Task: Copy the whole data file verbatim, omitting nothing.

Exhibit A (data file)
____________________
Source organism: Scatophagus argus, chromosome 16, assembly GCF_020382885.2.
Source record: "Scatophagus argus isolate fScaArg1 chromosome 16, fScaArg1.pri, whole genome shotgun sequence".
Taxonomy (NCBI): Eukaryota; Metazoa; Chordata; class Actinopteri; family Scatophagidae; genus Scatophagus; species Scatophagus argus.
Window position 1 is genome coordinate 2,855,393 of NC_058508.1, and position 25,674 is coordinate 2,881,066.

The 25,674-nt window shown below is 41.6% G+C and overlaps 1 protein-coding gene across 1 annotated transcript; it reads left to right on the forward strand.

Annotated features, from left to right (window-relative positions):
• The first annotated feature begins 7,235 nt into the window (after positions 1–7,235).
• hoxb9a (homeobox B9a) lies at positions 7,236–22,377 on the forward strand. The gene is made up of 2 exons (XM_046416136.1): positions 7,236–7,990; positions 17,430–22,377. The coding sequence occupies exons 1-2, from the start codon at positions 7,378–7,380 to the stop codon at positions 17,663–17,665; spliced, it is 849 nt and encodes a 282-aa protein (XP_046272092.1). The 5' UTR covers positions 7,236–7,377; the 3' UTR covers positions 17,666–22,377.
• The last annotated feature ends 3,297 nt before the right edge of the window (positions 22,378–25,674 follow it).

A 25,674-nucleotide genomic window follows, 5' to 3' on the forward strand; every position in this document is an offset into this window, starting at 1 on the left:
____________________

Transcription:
Source organism: Scatophagus argus, chromosome 16, assembly GCF_020382885.2.
Source record: "Scatophagus argus isolate fScaArg1 chromosome 16, fScaArg1.pri, whole genome shotgun sequence".
Taxonomy (NCBI): Eukaryota; Metazoa; Chordata; class Actinopteri; family Scatophagidae; genus Scatophagus; species Scatophagus argus.
Window position 1 is genome coordinate 2,855,393 of NC_058508.1, and position 25,674 is coordinate 2,881,066.

The 25,674-nt window shown below is 41.6% G+C and overlaps 1 protein-coding gene across 1 annotated transcript; it reads left to right on the forward strand.

Annotated features, from left to right (window-relative positions):
• The first annotated feature begins 7,235 nt into the window (after positions 1–7,235).
• hoxb9a (homeobox B9a) lies at positions 7,236–22,377 on the forward strand. The gene is made up of 2 exons (XM_046416136.1): positions 7,236–7,990; positions 17,430–22,377. The coding sequence occupies exons 1-2, from the start codon at positions 7,378–7,380 to the stop codon at positions 17,663–17,665; spliced, it is 849 nt and encodes a 282-aa protein (XP_046272092.1). The 5' UTR covers positions 7,236–7,377; the 3' UTR covers positions 17,666–22,377.
• The last annotated feature ends 3,297 nt before the right edge of the window (positions 22,378–25,674 follow it).

A 25,674-nucleotide genomic window follows, 5' to 3' on the forward strand; every position in this document is an offset into this window, starting at 1 on the left: